Donato Carrisi is one of the most celebrated contemporary Italian crime writers and his novels have won both critical acclaim and commercial success. Carrisi made his directorial debut three years ago in a movie titled The Girl in the Fog, a sublime murder mystery/thriller that stood out due to its great storyline and the remarkable, deft and absorbing plot. When I heard that he was about to shoot his second film, based again on one of his novels, the titular Into the Labyrinth (original title: L'uomo del labirinto), I was very excited and overeager to watch it with the first chance I would get, even though I was not familiar with the book. Unfortunately, this is not a movie equal to the previous Carrisi flick and its main flaw is the jumbled plot, which in parts is also implausible and farfetched, that overshadows the film's -many- merits such as the Lynch-like colorful cinematography and the great cast. Toni Servillo, who was also the protagonist in The Girl in the Fog, holds the primary role of Bruno Genko, a private eye whose main business activities have to do with dept collecting and similar minor stuff. Nevertheless, over fifteen years ago, Genko took over a very important case, that of the abduction of a young girl, Samantha, who has now been found in the woods after a mysterious anonymous call to the authorities. Samantha is kept at the hospital and when she wakes up from her coma, she finds beside her Dr. Green, played by the veteran American thespian, Dustin Hoffman. Dr. Green is a criminal profiler and tells Samantha that he is there to help her remember details regarding her abduction and help her identify the perpetrator. At the same moment, Genko is drawn once again in his old investigation as he is determined to find out what happened to Samantha and who is the kidnapper.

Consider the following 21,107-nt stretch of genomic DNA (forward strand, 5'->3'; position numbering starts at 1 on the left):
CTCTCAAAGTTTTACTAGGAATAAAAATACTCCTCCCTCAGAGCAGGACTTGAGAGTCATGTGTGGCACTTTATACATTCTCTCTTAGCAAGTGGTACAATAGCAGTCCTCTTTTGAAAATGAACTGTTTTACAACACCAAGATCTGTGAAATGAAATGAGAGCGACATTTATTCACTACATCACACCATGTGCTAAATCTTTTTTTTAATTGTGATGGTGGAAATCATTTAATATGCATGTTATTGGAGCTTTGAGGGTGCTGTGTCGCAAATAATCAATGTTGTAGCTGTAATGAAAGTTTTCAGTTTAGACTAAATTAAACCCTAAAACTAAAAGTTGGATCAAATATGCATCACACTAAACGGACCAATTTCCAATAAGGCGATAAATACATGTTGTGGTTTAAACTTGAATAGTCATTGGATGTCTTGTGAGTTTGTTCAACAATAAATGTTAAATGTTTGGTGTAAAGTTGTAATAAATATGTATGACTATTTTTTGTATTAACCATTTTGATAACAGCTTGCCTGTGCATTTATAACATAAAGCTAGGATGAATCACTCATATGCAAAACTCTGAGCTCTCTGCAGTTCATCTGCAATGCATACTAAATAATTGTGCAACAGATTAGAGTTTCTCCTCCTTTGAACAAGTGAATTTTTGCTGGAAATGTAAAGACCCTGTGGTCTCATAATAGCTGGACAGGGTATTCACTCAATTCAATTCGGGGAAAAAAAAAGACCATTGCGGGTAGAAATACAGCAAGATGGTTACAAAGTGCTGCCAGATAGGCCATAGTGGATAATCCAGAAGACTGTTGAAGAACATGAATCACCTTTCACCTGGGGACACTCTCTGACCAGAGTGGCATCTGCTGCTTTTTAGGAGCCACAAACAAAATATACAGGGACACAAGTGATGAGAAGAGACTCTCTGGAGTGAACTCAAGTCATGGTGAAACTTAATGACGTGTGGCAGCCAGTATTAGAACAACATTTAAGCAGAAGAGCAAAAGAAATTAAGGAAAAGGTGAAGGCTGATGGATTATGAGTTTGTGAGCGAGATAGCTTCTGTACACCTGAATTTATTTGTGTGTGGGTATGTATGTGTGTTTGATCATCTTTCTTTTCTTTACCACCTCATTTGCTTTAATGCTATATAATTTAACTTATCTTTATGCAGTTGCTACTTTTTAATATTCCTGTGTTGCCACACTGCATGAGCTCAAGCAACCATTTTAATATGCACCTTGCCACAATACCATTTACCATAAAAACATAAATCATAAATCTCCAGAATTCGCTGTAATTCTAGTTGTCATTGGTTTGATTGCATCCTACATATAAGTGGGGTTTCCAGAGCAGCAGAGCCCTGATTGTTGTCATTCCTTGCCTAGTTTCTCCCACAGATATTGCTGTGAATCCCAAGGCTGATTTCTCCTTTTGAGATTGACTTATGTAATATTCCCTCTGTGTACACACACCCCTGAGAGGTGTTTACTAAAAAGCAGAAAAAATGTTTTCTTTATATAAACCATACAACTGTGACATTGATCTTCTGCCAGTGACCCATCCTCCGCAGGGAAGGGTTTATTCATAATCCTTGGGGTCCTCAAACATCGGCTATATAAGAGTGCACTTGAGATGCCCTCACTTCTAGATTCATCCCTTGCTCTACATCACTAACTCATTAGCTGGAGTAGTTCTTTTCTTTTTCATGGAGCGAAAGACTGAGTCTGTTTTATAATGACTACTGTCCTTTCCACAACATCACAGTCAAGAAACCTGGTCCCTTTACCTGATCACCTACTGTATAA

The movie is narrated mainly through Genko's perspective and there are a few interjecting sequences from the hospital where Dr. Green is struggling to form a thorough picture of what truly happened to Samantha who is heavily drugged with a potent psychotropic substance and mostly unable to recollect a single thing from the last fifteen years of her life. The only thing she can remember is a place that she calls "The Labyrinth", a maze inside which she was forced to play wicked games in order to entertain her sadistic captor. The director hints to possible unreliable characters and the audience should be reluctant to trust any of the main protagonists of the film as nothing is what it seems in Donato Carrisi's universe. His readers are well aware of that fact, so the advice is addressed to those who haven't read a novel written by the Italian artist. What struck me most in this movie and determined my final -reticent- assessment of it was the problem with its pacing which is manifested to the eyes of the audience as a lack of any sense of continuity in the story. At many times during the film's running time, I got a sense of disruption in the stream of narration that was both confusing and disturbing. The climax is almost non-existent and the final twist(s) is foreseeable and anticipated. Perhaps this is also a problem in the novel too, but even so, the director had the opportunity to present his story through a completely different medium and should be more careful with major aspects such as the tempo and the continuity of his narration.

Apart from the above observations, Into the Labyrinth has some nice qualities having to do mainly with the cinematography and the performances by the actors in both primary and supporting roles. The photography of this film is exceptional, reminiscent in that sense of The Girl in the Fog, with the prominent use of the red and black colors that create a grotesque atmosphere, aligned with the movie's chaotic plot. Toni Servillo gives once again a solid performance as the persistent, moribund private investigator who is obsessed with the case and will do anything to solve it. Dustin Hoffman doesn't have much screen time, but he is also befitting in the role of the mysterious Dr. Green. I am an ardent fan of Italian crime films and perhaps that's why I always set my expectations a bit higher than usual, thus becoming easily disillusioned. The conclusion is that Into the Labyrinth is not a first-rate thriller and cannot be compared with the superb, Girl in the Fog or other recent European crime film productions like Contratiempo or Suburra. If you are a fan of Donato Carrisi's body of work, you shouldn't miss it while fans of Euro-crime would certainly want to add this film in their record.

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